Ballooning Short Iron and Wedge Shots
One of the most common "flaws" I see in amateur golfers is that they hit their high lofted scoring clubs – short irons and wedges – too high. This prevents consistent distance control and doesn't do much for your accuracy, either. I spent Sunday afternoon watching the LPGA ladies play the Evian in France, and was wow'-ed by how accurate they hit their approach shots – at least those in the final few groups. But to a lady, none of them were trying to "pound" their approach shots with lots of power. All they did was knock flags down hole after hole.
This topic is inspired today by a question I received from a reader, who asked:
If I ever need a full wedge shot, it seems that the ball just balloons. I hit it further with a hold-off shot. Is this due to poor technique or the fact that the wedges are S-300s, when all my other clubs are X-flex?Well, you hit the nail on the head when you realized that you hit the ball further with a "hold-off" shot. The fact is that we are fed a constant stream of drivel from the golf magazines, television announcers, etc. that pound us with the idea that the key is to hit it further. Well, I contend that they are completely wrong, at least when it comes to your irons, specifically your high loft scoring clubs – those from the 8-iron on down to the wedges. Please hear me out and think about this.
When you are in scoring range, it really doesn't matter what iron you hit...only where you hit it. But because we are all being pounded with this distance talk, almost every golfer I meet is trying to hit their irons and wedges further than they should. Besides reducing your consistency of solid contact, a harder swing makes it more difficult to stay "ahead of the club" through impact, so the clubhead passes the hands, adding loft to the face. Even though it's traveling faster, this launches the ball much higher and your distance consistency just isn't there. Does that sound familiar?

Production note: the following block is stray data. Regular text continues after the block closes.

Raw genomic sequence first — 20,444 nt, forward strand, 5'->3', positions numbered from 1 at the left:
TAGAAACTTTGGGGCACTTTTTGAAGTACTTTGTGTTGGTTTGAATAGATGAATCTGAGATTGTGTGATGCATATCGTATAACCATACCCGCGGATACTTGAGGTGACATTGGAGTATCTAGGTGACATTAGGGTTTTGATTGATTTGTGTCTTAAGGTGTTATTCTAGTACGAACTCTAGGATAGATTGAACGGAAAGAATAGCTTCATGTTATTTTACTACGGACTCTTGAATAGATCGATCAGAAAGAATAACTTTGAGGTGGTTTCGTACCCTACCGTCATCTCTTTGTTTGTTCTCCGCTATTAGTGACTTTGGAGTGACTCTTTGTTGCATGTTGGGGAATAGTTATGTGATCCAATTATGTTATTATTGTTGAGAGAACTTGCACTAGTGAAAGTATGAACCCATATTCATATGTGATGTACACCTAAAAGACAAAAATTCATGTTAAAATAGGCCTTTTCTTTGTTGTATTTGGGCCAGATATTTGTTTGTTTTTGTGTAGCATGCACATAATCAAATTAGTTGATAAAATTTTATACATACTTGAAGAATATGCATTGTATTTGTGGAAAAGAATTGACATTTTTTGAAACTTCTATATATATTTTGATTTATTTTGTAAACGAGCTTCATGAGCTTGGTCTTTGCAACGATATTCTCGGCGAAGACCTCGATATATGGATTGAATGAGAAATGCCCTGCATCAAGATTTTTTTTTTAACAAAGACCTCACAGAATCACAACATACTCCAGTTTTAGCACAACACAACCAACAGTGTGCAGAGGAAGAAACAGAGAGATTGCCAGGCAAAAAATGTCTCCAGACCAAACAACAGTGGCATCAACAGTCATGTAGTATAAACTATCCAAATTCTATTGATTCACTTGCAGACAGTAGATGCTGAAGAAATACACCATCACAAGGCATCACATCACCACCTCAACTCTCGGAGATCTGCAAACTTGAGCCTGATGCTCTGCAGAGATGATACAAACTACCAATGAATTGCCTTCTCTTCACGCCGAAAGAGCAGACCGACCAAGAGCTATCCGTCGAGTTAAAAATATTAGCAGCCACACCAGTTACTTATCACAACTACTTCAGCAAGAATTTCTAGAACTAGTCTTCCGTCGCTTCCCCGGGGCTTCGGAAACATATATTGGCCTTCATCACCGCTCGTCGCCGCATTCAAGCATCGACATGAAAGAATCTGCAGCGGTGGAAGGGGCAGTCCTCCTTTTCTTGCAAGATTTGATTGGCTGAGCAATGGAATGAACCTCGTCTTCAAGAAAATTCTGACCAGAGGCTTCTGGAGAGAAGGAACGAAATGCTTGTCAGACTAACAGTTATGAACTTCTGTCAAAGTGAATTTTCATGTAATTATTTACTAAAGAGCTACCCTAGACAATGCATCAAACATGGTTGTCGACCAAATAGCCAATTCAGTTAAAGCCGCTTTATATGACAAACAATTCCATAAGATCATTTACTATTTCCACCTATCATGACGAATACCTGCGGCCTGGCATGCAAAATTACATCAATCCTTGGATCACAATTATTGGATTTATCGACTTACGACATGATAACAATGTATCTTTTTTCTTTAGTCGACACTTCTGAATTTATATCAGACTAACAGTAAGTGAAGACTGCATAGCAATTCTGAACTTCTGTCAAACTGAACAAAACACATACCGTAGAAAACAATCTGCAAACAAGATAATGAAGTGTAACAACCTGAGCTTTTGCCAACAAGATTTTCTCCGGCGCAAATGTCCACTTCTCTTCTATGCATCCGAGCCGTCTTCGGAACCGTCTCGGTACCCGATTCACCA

But think about all those occasions when you've tried to "just hit it smooth" with a short iron or wedge? You will often find that you make very solid contact, the ball leaves the club on a great (re: lower) trajectory and possibly even flies longer than you expected. Well, that "easy" swing is really what your "full" swings should be like with your scoring clubs!
When you put a wedge or short iron in your hand, your singular goal is to hit the ball the very precise distance it needs to travel to get close to the flag. These four or five clubs are for accuracy and scoring – you have a whole bag full of clubs for distance. So, the real secret to a good short iron and wedge game is the ability to hit each of these clubs a certain distance reliably – every time! And a big part of that process is learning to hit the ball on the same trajectory each time with these scoring clubs. The more fluid and controlled swing you make, the easier it becomes to do just that.
Next time you go to the range or play a round of golf, try hitting "one more club" on all your approach shots. If you are 125 yards and you would normally reach for a 9-iron, pull the 8. Don't think about distance, but focus on making a nice smooth move down and through impact, with the left side leading all the way. Because you are not trying to hit it hard, you will naturally lighten your grip, your muscles will be more relaxed, and your consistency of impact will be much improved. I'll bet you a dollar to a donut that you'll see a lower ball flight, and much more consistent distance control.
Once you see that better shotmaking with your scoring clubs comes from this controlled shorter swing, you can re-adjust your thinking about what a "full" swing is with the scoring clubs, and you will hit many more greens with your wedges and short irons...and your scores will improve dramatically.
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